Working opportunities are available for J-1s both on and off-campus as long as they continue in (a) full course of study and (b) good academic standing. The J-1 schools are allowed to define "full course of study" themselves unlike F-1 schools which have to follow the government definition. Their employment may not exceed 20 hours per week. During official school breaks and annual vacation, full time employment is allowed.

J-1 students also have the possibility to take part in academic training. Academic training is available during both the course of study and after completion of studies for the maximum period of 18 months. If the academic training option is used, the employment must be directly related to the student's field of study.

On-Campus Employment

Similarly to F-1s, J-1 students are allowed to work on-campus with the responsible officer's authorization. INS approval is not required; however, the terms of scholarship, fellowship or assistantship must be followed.

Off-Campus Employment

Off-campus work is allowed in three situations.

An approval from the responsible officer is always required. Unlike an F-1, a J-1 student does not need an INS approval to work off-campus.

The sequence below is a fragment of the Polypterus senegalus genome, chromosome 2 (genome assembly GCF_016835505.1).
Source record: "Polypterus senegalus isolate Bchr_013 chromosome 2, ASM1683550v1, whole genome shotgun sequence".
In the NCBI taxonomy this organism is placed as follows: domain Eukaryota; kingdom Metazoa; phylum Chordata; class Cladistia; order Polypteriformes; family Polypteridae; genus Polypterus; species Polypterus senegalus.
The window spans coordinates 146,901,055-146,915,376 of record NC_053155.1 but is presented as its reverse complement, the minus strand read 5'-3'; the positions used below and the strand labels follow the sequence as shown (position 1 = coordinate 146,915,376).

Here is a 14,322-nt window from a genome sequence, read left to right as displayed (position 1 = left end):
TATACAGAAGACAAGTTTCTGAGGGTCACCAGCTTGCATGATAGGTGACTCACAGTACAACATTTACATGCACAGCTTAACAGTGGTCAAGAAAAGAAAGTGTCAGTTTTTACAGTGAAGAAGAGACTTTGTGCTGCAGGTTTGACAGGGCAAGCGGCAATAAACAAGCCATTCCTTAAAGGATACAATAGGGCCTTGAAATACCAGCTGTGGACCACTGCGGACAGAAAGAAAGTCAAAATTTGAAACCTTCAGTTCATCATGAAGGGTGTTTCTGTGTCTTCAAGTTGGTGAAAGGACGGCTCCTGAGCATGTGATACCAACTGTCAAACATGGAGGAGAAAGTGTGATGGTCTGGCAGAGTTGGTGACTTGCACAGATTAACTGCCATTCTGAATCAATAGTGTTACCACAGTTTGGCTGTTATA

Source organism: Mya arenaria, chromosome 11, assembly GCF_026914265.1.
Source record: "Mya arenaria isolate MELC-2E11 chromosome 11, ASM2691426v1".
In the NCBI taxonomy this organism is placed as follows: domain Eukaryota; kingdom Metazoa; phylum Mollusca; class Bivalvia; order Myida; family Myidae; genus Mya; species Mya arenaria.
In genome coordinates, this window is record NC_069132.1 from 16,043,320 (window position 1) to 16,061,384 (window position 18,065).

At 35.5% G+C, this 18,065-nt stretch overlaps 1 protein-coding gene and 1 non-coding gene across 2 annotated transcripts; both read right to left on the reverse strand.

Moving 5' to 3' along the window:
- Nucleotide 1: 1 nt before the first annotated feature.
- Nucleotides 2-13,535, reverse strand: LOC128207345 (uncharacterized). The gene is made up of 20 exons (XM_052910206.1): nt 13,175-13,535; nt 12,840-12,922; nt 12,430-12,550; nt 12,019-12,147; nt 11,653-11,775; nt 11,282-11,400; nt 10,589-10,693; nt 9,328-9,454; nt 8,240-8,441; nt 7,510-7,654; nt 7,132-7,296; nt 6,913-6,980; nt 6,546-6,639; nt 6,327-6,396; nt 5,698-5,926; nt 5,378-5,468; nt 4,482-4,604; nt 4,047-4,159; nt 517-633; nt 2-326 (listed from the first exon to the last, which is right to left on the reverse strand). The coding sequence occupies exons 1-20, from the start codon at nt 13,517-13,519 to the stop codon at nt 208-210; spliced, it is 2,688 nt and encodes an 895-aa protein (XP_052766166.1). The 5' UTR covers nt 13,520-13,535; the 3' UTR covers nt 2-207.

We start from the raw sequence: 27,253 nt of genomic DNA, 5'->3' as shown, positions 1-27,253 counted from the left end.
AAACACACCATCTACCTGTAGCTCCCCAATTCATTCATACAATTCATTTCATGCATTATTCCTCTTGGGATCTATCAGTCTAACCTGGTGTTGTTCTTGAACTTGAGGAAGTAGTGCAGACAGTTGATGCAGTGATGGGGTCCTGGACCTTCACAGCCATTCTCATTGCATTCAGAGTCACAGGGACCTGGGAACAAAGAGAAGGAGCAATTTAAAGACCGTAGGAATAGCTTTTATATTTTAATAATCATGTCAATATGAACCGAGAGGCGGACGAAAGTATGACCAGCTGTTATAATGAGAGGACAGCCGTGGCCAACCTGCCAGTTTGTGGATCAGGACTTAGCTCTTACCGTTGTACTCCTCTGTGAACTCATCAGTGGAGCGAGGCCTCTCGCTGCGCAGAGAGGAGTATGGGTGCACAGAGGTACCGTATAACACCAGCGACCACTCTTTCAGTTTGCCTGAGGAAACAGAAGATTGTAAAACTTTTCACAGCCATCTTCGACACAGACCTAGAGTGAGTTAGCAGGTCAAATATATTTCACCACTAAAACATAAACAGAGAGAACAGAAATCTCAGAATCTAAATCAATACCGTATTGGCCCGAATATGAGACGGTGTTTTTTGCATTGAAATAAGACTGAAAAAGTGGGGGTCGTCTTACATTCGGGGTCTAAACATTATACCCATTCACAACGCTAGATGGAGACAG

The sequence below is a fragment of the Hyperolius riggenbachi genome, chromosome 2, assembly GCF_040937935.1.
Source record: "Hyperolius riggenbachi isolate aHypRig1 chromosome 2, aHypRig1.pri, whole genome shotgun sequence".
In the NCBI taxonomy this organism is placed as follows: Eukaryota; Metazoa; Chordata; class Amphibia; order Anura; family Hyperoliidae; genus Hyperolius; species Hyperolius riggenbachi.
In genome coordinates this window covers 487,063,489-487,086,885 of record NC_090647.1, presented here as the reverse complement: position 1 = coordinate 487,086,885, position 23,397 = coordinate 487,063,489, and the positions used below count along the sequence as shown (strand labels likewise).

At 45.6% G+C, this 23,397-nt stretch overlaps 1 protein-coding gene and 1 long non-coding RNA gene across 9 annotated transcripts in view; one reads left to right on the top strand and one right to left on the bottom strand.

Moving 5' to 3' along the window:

Length of Stay

Up to 24 months of post-secondary study for college and university students plus 18 months of academic training upon completion of studies. Another 18 month period of academic training is possible after spending a minimum of 5 months outside the U.S.

Up to 36 months of training work authorization upon completing a doctoral degree.

The period of stay can not exceed the time required to achieve a defined academic objective plus the practical training period. On top of this the J-1 has a period of 30 days in which to depart the US or apply to change/adjust status.

J-2 - Spouses and Children of J-1 Students

The spouse and unmarried children under the age of 21 can follow the principal alien (J-1) to the US as J-2 dependents.

The J-2 dependent may remain in the US as long as the J-1 maintains a legal status. J-2 may travel abroad as long as his/her passport, visa, and I-94 are in order. Although the J-2 visa allows work, an INS permit is always required in advance.

Here is a checklist of items for J-2 dependents to submit to the INS regional office in order to apply for a work permit.

INS will issue an Employment Authorization Document (a credit card size plastic card) in about 60 to 90 days from receiving the application.